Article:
SCOTLAND’S NHS is on “life support,” Labour has said after new figures revealed that more than half a million people are on the waiting list. 

According to the latest figures from Public Health Scotland, there were 421,561 outpatients - those needing minor diagnostic tests such as X-rays, blood tests and ultrasound - and 131,620 inpatients  - those requiring at least one overnight stay - waiting for treatment.

The 553,181, equivalent to about one in 10 of the population, is up 15,000 at the end of last year and is the highest since statistics were recorded in their current form about a decade ago.

The inpatient waiting list was 36.8 per cent higher than the average at the end of quarters in 2019. While the outpatient waiting list was a staggering 70.9% higher.

There’s also been a stark increase in the number of patients waiting more than two years for treatment.

The number of outpatients waiting over 104 weeks is up from 0.2% to 0.7%, an increase of 1,824 to 2,831.

While the increase in the proportion of inpatients waiting over 104 weeks has jumped from 4.3% to 8.1%, up 5,459 to 10,613.

That’s despite the Scottish Government’s legally binding treatment time guarantee, which states that eligible patients due to receive planned inpatient or day-case treatment must receive that treatment within 12 weeks.

Of those outpatients waiting, just 49.6% had been seen within the 12 treatment time guarantee, which, public health Scotland say, is  “markedly down on the average reported in 2019” when the equivalent figure was 73.5%.

Only 34% of inpatients had been waiting 12 weeks or less, down on the 68.7% average reported in 2019.

The report said this growth in waiting times reflected that “the number of referrals each month has often exceeded the number of patients being removed from lists, either because they were admitted for treatment or removed for other reasons.”

A total of 45,998 patients were admitted to hospital for treatment in the first three months of this year, up by 3.6% on the previous three months, but still 34.8% lower than the total number being treated prior to the Covid pandemic.

Health Secretary Humza Yousaf was told to “finally show some leadership and get a grip of this soaring backlog”.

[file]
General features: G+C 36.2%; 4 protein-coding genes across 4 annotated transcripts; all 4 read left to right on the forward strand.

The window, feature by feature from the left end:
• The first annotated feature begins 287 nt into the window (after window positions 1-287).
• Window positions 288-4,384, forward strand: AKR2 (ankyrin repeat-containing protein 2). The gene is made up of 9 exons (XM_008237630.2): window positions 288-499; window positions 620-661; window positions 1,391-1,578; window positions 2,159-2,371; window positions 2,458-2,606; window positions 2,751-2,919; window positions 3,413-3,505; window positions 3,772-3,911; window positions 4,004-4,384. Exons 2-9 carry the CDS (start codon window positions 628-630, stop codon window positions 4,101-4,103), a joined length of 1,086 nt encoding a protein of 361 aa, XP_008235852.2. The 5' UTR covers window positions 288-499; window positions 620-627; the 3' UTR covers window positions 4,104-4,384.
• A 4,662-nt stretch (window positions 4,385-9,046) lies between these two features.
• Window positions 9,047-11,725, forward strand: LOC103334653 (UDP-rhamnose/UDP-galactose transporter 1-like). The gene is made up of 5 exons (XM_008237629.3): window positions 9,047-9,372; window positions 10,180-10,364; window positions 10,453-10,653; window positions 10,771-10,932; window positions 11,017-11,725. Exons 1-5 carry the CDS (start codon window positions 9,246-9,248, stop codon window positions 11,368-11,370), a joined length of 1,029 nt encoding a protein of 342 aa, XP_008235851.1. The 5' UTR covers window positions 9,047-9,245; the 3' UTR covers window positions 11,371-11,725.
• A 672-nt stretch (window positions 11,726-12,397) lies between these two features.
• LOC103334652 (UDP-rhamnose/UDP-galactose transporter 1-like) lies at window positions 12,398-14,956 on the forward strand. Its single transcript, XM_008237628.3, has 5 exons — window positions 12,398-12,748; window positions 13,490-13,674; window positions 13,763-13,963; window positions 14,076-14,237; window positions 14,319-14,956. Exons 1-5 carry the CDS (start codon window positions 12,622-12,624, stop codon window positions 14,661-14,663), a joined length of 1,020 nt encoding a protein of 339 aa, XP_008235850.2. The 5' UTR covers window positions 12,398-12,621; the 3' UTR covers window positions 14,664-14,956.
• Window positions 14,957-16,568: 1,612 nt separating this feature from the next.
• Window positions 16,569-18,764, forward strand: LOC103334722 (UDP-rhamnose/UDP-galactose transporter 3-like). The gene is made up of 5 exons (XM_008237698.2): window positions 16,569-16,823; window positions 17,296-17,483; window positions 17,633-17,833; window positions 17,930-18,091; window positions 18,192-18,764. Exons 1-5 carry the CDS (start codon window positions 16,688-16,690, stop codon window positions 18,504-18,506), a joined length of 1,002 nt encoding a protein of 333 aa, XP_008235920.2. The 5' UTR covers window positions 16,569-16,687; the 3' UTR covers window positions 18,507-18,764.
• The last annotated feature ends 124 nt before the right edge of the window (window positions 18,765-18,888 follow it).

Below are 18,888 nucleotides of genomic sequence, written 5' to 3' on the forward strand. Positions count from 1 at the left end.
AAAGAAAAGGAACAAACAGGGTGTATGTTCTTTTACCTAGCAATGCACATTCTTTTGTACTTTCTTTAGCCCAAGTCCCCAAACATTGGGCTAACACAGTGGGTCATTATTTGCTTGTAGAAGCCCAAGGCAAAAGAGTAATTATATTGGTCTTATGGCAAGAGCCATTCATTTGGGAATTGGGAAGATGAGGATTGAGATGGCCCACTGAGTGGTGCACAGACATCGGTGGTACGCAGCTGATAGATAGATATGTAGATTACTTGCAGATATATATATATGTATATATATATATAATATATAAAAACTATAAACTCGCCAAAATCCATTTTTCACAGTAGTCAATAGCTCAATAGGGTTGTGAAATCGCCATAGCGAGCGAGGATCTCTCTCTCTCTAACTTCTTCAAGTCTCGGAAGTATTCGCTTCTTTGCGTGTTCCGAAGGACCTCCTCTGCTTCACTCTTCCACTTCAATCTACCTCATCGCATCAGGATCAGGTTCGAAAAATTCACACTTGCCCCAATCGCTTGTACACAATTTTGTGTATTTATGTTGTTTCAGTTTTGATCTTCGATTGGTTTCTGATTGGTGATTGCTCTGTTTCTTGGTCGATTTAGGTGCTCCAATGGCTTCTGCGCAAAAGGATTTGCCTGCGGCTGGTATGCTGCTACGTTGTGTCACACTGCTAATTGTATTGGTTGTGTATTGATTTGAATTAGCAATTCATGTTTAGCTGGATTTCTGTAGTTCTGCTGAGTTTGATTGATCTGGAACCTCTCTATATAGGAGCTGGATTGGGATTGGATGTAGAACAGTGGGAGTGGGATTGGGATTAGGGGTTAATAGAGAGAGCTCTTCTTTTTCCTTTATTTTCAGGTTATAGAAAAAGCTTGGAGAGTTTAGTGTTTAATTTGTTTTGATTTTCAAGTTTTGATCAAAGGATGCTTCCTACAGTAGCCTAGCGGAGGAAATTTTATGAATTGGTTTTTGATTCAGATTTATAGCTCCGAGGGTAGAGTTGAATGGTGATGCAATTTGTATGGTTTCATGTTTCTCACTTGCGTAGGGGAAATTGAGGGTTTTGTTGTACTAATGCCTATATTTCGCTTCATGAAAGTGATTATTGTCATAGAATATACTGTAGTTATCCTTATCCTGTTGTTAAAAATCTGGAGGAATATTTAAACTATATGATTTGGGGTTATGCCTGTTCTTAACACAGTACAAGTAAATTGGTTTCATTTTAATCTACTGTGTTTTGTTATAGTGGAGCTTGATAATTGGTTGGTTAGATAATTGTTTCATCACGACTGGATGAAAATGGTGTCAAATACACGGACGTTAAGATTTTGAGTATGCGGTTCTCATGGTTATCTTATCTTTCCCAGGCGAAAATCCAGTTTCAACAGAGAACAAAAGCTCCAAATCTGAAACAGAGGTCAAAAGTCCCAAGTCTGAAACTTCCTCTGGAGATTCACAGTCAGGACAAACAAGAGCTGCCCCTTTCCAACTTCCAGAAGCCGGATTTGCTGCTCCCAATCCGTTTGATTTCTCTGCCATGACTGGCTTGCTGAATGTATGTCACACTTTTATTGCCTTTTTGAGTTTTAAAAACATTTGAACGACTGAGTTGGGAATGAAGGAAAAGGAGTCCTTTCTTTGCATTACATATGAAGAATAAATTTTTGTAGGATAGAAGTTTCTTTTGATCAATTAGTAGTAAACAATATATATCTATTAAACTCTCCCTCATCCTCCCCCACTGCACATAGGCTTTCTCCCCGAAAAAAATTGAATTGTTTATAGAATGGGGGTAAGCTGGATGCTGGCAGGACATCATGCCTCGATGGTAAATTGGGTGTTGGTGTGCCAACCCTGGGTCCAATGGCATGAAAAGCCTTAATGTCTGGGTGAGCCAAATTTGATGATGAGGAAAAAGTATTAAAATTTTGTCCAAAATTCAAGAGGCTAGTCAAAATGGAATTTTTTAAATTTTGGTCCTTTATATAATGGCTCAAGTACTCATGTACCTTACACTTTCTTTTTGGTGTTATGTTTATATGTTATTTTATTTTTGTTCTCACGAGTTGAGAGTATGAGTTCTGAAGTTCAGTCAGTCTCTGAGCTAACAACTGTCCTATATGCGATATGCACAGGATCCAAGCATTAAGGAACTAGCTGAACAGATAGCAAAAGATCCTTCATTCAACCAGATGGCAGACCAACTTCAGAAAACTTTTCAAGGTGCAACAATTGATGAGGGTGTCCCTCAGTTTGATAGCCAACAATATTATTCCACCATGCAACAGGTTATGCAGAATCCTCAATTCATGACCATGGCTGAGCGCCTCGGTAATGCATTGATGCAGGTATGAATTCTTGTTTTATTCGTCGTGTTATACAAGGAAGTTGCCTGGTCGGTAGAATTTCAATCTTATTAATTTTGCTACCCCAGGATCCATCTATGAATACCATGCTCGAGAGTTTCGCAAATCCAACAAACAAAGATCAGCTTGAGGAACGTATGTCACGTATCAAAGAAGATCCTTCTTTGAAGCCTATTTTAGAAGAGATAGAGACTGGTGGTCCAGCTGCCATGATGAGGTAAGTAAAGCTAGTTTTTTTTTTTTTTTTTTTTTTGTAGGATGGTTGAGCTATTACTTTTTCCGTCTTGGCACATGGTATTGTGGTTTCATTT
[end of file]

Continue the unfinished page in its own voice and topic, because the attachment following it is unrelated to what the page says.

Scottish Tory health spokesman Dr Sandesh Gulhane said: “It is astonishing that over half a million patients are still waiting for treatment and that figure is only heading in the wrong direction.”

The GP added: “As we emerge from the pandemic, Humza Yousaf must finally show some leadership and get a grip of this soaring backlog.

“He has to accept his flimsy NHS Recovery Plan published over nine months ago simply isn’t cutting it.”

Scottish Labour Health spokeswoman Jackie Baillie said the SNP were sitting on their hands.

Ms Baillie said: “NHS staff are working tirelessly to keep things afloat, but they are being badly failed by an absent government.

“Our NHS is on life support and it is patients and hardworking staff who are paying the price. We cannot afford to waste any more time while lives are on the line.”

Liberal Democrat leader Alex Cole-Hamilton said the 12-week Treatment Time Guarantee was giving patients "false hope".


He said: “The long waits that patients are facing are worse than ever and the backlog of people needing treatment is growing fast. Many sectors are emerging from the shadow of the pandemic, but it’s a different story for NHS staff working tirelessly to stabilise the health service.

“These appalling figures show why the attentions of ministers must be squarely upon the NHS. It is further proof that the SNP/Green Government was wrong to vote down my calls for an urgent new Burnout Prevention Strategy to protect staff. They are being taken for granted."

A Scottish Government spokesperson said that over 2.5 million inpatients and day cases have benefited from the 12-weeks treatment target since it was introduced.

They said: “Pausing of non-urgent activity during the pandemic has inevitably led to a build-up of numbers waiting for treatment, and the emergence of Omicron and the BA.2 subvariant in late 2021 has undoubtedly added to existing significant pressure.

“It is regrettable that we cannot mobilise at the scope and scale we all wish to see, but we have to balance competing demands and pressures, making the best decisions we can, none of which are easy nor taken lightly. These are issues seen in health care systems across the UK.”

The spokesperson told how a framework had been published “which provides NHS Boards with key principles to support the prioritising of their elective care waiting lists during the Covid-19 pandemic”.

They continued: “We published an NHS Recovery Plan in August 2021, setting out our plans for health and social are over the next five years.

“Backed by over £1 billion of funding, the Plan will support an increase in inpatient, daycase, and outpatient activity to address the backlogs of care, which will be supported by the implementation of sustainable improvements and new models of care.

“Implementation of the plan is a top priority.”